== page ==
If you’ve stopped at the corner of Columbus and King recently, chances are good you noticed a new occupant in one of the formerly vacant storefronts. Walking by, you’ll see weathered tables and lamps displayed in the windows, but don’t think it’s just another downtown antique store. Workshop, as it’s called, is a lot more than that.
Visitors to Workshop are likely to be met at the door by either John Paul Huguley or Jon Palmer, the men behind the business. Huguley is well known for establishing and running the American College of Building Arts (ACBA for short, with which he’s no longer directly affiliated), and subsequently launching his for-profit company, Building Art, to help connect ACBA graduates with clients in need of their expertise.
Palmer, who just rounded out his first year as a Charleston resident, worked as an architect in New York prior to his relocation. The men’s business is to promote “good craft that is long-lasting and high quality.” And while that commitment has room for a carefully-curated selection of antiques, it encompasses contemporary pieces as well.
Supporting the work of local craftsmen, both ACBA graduates and others, is one of Huguley and Palmer’s primary goals. A central part of Workshop’s mission is to provide a venue for artisans to display their work, while also building brands and reputations that will serve them well into the future. “Once they get out of school, they need to get on their legs, business wise,” Palmer says. “So this creates a place where they can do that.”
Among the craftsmen already developing a relationship with Workshop are Ian Hardy, Drew Reynolds, and Robert Thomas. Hardy, who specializes in woodworking and furniture, and Reynolds, a blacksmith, are ACBA graduates. Thomas is a blacksmith as well.
Huguley explains that the artisans with whom he works have to fight against certain perceptions about those who work in the building trades. “[The craftspeople] needed a new vision, new marketing, a new plan,” he says. “There had to be a way to get them plugged in to the best architects and builders, and kind of negate that problem of, ‘Oh, craftsmen and contractors show up late and over-budget.'” While Building Art often provided this kind of support, Huguley considers Workshop the obvious next step in the growth process.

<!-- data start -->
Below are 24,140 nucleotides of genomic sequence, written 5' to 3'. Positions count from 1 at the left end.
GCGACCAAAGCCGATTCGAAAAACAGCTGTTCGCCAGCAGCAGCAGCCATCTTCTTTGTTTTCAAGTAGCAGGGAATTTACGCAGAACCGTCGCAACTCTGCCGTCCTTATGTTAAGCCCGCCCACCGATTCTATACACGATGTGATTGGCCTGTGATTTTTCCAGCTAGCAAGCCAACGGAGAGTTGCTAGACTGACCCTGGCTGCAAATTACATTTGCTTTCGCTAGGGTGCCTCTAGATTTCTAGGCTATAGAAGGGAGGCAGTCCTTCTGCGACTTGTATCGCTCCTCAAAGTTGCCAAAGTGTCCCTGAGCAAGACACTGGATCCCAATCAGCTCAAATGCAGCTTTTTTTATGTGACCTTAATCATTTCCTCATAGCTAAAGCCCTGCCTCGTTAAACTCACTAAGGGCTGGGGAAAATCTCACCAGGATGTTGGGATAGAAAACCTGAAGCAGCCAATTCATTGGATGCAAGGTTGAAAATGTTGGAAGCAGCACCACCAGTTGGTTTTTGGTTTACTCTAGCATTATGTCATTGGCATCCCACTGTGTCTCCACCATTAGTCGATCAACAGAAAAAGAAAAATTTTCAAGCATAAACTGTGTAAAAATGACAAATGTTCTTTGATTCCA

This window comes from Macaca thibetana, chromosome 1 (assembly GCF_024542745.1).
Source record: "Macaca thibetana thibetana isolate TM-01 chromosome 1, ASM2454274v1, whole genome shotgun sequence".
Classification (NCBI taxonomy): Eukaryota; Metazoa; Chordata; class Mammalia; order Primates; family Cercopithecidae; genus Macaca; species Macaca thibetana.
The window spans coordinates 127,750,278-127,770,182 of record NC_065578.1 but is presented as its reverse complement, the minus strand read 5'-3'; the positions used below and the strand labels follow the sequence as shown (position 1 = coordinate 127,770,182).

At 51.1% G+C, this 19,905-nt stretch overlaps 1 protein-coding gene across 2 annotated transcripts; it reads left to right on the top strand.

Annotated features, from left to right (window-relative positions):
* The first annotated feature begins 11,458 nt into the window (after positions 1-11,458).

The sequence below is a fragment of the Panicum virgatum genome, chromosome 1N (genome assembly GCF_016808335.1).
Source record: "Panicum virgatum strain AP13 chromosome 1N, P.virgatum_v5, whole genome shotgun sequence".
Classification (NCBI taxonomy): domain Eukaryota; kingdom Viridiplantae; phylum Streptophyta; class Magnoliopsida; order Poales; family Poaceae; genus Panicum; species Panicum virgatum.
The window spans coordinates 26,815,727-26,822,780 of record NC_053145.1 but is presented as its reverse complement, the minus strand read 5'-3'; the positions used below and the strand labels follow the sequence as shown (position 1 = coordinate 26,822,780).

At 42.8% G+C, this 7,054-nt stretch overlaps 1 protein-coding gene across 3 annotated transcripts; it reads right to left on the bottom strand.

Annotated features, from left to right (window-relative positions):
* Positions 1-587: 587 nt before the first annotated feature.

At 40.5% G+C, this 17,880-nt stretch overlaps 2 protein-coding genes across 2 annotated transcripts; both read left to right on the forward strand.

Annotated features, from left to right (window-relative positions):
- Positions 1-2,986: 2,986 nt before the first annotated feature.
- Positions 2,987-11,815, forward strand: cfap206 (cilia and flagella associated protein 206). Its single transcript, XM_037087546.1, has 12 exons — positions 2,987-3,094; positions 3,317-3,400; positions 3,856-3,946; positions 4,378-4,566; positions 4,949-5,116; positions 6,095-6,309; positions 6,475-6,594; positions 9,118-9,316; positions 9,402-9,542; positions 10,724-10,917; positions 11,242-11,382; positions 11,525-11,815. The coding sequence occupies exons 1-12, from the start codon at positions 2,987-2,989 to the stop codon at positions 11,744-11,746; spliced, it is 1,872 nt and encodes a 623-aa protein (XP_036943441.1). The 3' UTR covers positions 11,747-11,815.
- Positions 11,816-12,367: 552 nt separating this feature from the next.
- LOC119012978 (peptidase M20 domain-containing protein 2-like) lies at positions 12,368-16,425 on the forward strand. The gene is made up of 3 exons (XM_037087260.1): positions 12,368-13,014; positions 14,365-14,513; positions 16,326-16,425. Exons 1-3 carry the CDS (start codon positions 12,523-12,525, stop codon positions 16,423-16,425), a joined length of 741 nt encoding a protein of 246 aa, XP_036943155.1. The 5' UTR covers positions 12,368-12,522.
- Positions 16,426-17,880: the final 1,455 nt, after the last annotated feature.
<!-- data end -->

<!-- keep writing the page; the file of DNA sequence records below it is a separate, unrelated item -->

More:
Huguley brought in Palmer to assist with scaling the project up. “I knew he’d had this idea,” Palmer says, “but didn’t have the manpower to do it.” Having already planned to move to Charleston, Palmer says, “I had all the free time in the world.”
One aspect of the business that Huguley feels sets it apart is providing access for the craftspeople to gain experience working directly with clients. “If someone comes to us to buy a door for a house, we would build the door and the frame, and we’d build it traditionally,” he says. He holds a strong belief that exposure to an artisan’s work will serve as the best publicity for the artist, stressing that the traditional techniques can be applied to a wide variety of projects. “We look at pieces and tradition,” Huguley says. “It’s not a style, it’s quality and how it’s put together.”
Eventually, Huguley and Palmer envision a future in which, as Palmer says, “A client can come down from New York with their designer, shop at Workshop, meet with the craftspeople, and all be able to sit down at a table in what will be a real, very creative, space.” The focus for now, Palmer says, is to “work with [the craftspeople] to create lines in their respective trades. Eventually, we’ll have lines in the carpentry trade, iron working trade, plaster trade, stone carving, all of them.”
The expectation is that in a year or two, Workshop will require a larger space — the duo want to house craftspeople’s workshops, a showroom for finished work, and collaborative spaces. “If someone comes in and needs a railing, we can say, ‘We have three craftsmen working in this area, which one’s right for this project?’ Palmer says. “We’re using their talent. We’re using their productivity, and they’re using our venue and our work to get this thing going.”
And while Workshop hasn’t yet fulfilled what Huguley and Palmer both consider its full promise, it’s already well on its way. “This is a place that is ever-evolving. It’s a place where people come to collaborate with their clients, collaborate with us. It’s not just a place where things cycle through — it’s a place where they’re created.”